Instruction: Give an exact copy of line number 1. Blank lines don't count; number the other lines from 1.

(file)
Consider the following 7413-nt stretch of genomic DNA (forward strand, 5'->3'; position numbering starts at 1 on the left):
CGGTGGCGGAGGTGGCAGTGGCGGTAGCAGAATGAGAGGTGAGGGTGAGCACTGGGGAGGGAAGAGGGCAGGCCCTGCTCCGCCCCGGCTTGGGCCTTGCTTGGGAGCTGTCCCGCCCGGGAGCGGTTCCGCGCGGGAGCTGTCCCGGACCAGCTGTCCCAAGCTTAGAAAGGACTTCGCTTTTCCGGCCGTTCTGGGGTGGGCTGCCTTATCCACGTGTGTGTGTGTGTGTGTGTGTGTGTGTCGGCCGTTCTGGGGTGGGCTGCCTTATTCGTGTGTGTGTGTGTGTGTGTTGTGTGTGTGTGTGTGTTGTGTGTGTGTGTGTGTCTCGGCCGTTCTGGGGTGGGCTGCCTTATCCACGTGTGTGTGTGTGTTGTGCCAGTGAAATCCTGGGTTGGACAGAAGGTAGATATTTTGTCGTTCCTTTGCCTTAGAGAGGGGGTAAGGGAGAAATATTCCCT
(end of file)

Consider the following 7413-nt stretch of genomic DNA (forward strand, 5'->3'; position numbering starts at 1 on the left):